With Cyber Monday a few days behind us, we can look back at the start of the holiday season and evaluate how different marketing strategies performed. Many articles highlight one campaign that did exceptionally well. To offer a different perspective, we’re going to look at how all of our campaigns performed over the last two weeks.

Our company, adMixt, a Facebook Preferred Marketing Developer, focuses on performance marketing for direct response clients. This usually means e-commerce, but it also includes lead-generation and app installs. Over this period, we classified our clients into three categories:

1. Holiday E-Commerce: clients with a specific offer tied to the holiday season.
2. E-Commerce: clients with no specific offer, but still selling products
3. Other: Clients not selling products directly and not referencing the holidays

We’ll dive into how each of these three segments performed, but let’s start with a summary of our advice:

Holiday E-Commerce Campaigns

A. Don’t only focus on Cyber Monday. By the time that day rolled around, CPCs rose 3x from prices a week earlier. While this trend will invariably push the holiday shopping season back to Halloween, retailers cannot ignore the lower costs available in the week leading up to Thanksgiving.

B. Don’t halt campaigns as soon as Cyber Monday ends. Retailers who kept their campaigns running through the week have seen CPCs come down and conversion rates stay strong.

E-Commerce Campaigns

A. If you don’t have a holiday offer specific to Black Friday or Cyber Monday, go dark. See your family. Sit this one out. Even our most successful clients saw CPCs rise 3x without a dramatic increase in conversion rates. If you can’t offer a large discount for the holidays, wait until CPCs fall back down to reasonable levels before reactivating campaigns. For our clients, this was on Wednesday, with results improving even more on Thursdays.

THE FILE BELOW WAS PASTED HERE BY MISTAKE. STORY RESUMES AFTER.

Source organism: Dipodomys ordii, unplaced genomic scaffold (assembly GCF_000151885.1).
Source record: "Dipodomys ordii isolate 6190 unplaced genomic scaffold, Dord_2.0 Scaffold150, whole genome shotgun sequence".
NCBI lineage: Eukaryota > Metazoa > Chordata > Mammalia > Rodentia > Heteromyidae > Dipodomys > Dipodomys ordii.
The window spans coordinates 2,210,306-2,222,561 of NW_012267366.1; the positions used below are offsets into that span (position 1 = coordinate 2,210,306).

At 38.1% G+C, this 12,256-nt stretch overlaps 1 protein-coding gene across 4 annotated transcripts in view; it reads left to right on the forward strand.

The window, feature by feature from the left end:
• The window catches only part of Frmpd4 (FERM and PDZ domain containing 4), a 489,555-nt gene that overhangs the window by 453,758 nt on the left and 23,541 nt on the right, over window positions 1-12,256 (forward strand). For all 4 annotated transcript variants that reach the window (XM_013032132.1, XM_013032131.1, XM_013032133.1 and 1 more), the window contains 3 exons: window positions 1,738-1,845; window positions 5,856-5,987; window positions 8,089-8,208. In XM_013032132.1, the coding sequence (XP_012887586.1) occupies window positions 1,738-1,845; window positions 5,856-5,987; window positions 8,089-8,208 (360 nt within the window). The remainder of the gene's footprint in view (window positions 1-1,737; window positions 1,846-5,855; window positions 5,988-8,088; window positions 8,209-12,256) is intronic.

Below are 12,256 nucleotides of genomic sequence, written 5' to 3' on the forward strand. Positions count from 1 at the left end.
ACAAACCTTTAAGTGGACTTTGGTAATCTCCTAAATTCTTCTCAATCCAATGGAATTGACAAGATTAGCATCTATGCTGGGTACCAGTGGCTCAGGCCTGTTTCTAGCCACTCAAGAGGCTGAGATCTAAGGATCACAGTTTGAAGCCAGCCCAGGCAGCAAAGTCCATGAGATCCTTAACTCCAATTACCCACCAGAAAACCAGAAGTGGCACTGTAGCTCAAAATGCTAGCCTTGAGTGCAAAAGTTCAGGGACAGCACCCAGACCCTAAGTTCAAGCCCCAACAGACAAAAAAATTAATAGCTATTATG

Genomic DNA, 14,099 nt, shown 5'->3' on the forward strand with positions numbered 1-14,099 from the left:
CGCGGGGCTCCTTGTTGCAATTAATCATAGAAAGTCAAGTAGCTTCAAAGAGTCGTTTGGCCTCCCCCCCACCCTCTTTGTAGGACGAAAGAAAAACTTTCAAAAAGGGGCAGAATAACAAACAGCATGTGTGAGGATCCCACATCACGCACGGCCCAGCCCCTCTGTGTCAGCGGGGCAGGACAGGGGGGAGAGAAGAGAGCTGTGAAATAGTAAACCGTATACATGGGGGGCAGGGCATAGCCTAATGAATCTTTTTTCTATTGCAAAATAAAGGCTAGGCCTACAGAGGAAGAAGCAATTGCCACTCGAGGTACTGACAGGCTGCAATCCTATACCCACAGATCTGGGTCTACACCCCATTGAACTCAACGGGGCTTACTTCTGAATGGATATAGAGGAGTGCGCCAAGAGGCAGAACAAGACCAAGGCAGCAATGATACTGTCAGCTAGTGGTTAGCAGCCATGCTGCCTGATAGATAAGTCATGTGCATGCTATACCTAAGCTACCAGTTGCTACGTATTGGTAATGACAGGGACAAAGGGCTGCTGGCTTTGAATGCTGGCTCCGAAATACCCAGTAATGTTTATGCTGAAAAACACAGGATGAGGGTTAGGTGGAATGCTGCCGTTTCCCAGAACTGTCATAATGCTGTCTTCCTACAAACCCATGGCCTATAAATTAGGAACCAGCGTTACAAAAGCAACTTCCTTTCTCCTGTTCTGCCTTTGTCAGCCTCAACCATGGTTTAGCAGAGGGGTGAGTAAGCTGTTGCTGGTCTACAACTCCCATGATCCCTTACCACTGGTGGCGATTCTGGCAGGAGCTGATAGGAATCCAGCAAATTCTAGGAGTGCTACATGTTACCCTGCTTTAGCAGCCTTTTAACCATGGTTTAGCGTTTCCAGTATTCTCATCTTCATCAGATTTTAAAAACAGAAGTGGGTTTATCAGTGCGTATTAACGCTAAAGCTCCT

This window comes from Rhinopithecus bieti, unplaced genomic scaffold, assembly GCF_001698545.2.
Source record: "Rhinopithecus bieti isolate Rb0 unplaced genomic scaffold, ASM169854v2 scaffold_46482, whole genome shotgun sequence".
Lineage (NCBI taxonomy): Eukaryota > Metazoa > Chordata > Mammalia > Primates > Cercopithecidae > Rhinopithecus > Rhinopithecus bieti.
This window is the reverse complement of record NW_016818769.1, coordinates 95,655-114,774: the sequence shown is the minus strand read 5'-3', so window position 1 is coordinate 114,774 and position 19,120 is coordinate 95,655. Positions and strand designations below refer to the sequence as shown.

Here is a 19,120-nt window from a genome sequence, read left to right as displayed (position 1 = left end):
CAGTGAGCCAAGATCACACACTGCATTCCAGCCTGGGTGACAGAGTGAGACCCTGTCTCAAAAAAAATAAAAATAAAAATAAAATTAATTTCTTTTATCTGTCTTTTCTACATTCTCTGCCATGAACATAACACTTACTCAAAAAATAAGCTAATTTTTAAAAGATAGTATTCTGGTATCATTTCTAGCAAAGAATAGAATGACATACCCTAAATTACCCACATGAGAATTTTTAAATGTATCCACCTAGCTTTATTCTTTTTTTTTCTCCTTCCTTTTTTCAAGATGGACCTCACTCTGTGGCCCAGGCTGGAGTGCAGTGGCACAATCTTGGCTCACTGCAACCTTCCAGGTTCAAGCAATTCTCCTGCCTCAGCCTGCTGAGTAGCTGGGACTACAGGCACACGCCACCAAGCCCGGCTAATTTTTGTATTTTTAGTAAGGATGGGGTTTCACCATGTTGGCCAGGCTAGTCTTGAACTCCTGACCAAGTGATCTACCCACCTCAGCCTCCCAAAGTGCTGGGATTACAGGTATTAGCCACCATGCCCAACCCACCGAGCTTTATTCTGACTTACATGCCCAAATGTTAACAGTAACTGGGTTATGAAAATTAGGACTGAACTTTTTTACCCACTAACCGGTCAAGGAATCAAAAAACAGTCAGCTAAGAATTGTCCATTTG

B. Don’t feel like you need to discount to reach your customers. Conversion rates are much higher in December without offering increased purchase incentives.

Other Campaigns

A. As with e-commerce campaigns, if you’re not selling anything and don’t offer a service with increased seasonal demand, sit out Black Friday and Cyber Monday, or reduce spend significantly. Focus on your best-performing audiences. Let the retailers outbid each other for inventory for a few days, and jump back in having saved some budget.

Here’s the data behind these recommendations:

Holiday spends peaked on Cyber Monday, but there was more inventory available as early as Black Friday when other campaigns reduced spend.

fbppc_cybermonday_spend

Click-through rates plummeted for non-holiday campaigns over thanksgiving weekend. They rose back to normal levels by Wednesday 12/4.

 Costs per click are staying high in December, but excluding holiday-specific ads, they are still lower than they were over Thanksgiving weekend (and especially Cyber Monday). High CPCs on holiday offers in December can be caused by outlying influences, but they illustrate how important it is to have a well structured campaign during this season.

The holiday shopping season is a competitive time to market on Facebook, but with the right planning, and a watchful eye on performance, brands can scale their spend to maximize their return. Sometimes that means growing, and sometimes it means shrinking, but either way there is great performance to be had.

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Zach Greenberger
Zach Greenberger is the Founder and CEO of AdMixt, a Facebook Preferred Marketing Developer focused on performance marketing.